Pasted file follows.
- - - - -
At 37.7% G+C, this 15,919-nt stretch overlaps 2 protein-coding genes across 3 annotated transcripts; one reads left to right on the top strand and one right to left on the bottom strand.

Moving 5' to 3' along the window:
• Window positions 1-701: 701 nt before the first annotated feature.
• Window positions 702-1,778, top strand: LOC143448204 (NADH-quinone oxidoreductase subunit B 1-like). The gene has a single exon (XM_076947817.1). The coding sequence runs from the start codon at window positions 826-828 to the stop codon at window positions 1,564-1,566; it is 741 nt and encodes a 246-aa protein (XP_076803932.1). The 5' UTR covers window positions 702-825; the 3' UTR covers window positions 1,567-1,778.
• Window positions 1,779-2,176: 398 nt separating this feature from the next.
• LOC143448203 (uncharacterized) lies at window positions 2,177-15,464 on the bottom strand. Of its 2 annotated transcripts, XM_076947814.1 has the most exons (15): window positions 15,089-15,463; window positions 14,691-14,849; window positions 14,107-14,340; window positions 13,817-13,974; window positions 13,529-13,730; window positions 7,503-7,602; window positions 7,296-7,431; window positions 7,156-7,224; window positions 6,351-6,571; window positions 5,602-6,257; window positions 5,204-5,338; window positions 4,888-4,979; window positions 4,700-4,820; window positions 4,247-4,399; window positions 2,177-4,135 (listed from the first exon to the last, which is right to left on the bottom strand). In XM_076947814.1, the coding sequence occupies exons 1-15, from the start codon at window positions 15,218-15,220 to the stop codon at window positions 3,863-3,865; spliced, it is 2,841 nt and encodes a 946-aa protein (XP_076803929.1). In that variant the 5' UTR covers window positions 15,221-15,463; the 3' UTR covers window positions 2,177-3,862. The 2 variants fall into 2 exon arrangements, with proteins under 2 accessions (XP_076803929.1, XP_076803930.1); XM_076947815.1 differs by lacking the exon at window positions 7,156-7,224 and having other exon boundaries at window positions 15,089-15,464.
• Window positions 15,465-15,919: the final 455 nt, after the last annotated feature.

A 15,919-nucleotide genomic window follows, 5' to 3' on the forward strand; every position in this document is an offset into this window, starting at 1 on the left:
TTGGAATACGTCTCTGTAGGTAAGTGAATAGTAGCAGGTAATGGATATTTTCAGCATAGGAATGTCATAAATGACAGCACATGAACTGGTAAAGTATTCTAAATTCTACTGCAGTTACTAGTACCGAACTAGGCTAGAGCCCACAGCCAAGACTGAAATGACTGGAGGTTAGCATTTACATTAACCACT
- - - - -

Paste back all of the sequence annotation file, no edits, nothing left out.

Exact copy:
At 37.7% G+C, this 15,919-nt stretch overlaps 2 protein-coding genes across 3 annotated transcripts; one reads left to right on the top strand and one right to left on the bottom strand.

Moving 5' to 3' along the window:
• Window positions 1-701: 701 nt before the first annotated feature.
• Window positions 702-1,778, top strand: LOC143448204 (NADH-quinone oxidoreductase subunit B 1-like). The gene has a single exon (XM_076947817.1). The coding sequence runs from the start codon at window positions 826-828 to the stop codon at window positions 1,564-1,566; it is 741 nt and encodes a 246-aa protein (XP_076803932.1). The 5' UTR covers window positions 702-825; the 3' UTR covers window positions 1,567-1,778.
• Window positions 1,779-2,176: 398 nt separating this feature from the next.
• LOC143448203 (uncharacterized) lies at window positions 2,177-15,464 on the bottom strand. Of its 2 annotated transcripts, XM_076947814.1 has the most exons (15): window positions 15,089-15,463; window positions 14,691-14,849; window positions 14,107-14,340; window positions 13,817-13,974; window positions 13,529-13,730; window positions 7,503-7,602; window positions 7,296-7,431; window positions 7,156-7,224; window positions 6,351-6,571; window positions 5,602-6,257; window positions 5,204-5,338; window positions 4,888-4,979; window positions 4,700-4,820; window positions 4,247-4,399; window positions 2,177-4,135 (listed from the first exon to the last, which is right to left on the bottom strand). In XM_076947814.1, the coding sequence occupies exons 1-15, from the start codon at window positions 15,218-15,220 to the stop codon at window positions 3,863-3,865; spliced, it is 2,841 nt and encodes a 946-aa protein (XP_076803929.1). In that variant the 5' UTR covers window positions 15,221-15,463; the 3' UTR covers window positions 2,177-3,862. The 2 variants fall into 2 exon arrangements, with proteins under 2 accessions (XP_076803929.1, XP_076803930.1); XM_076947815.1 differs by lacking the exon at window positions 7,156-7,224 and having other exon boundaries at window positions 15,089-15,464.
• Window positions 15,465-15,919: the final 455 nt, after the last annotated feature.

A 15,919-nucleotide genomic window follows, 5' to 3' on the forward strand; every position in this document is an offset into this window, starting at 1 on the left:
TTGGAATACGTCTCTGTAGGTAAGTGAATAGTAGCAGGTAATGGATATTTTCAGCATAGGAATGTCATAAATGACAGCACATGAACTGGTAAAGTATTCTAAATTCTACTGCAGTTACTAGTACCGAACTAGGCTAGAGCCCACAGCCAAGACTGAAATGACTGGAGGTTAGCATTTACATTAACCACT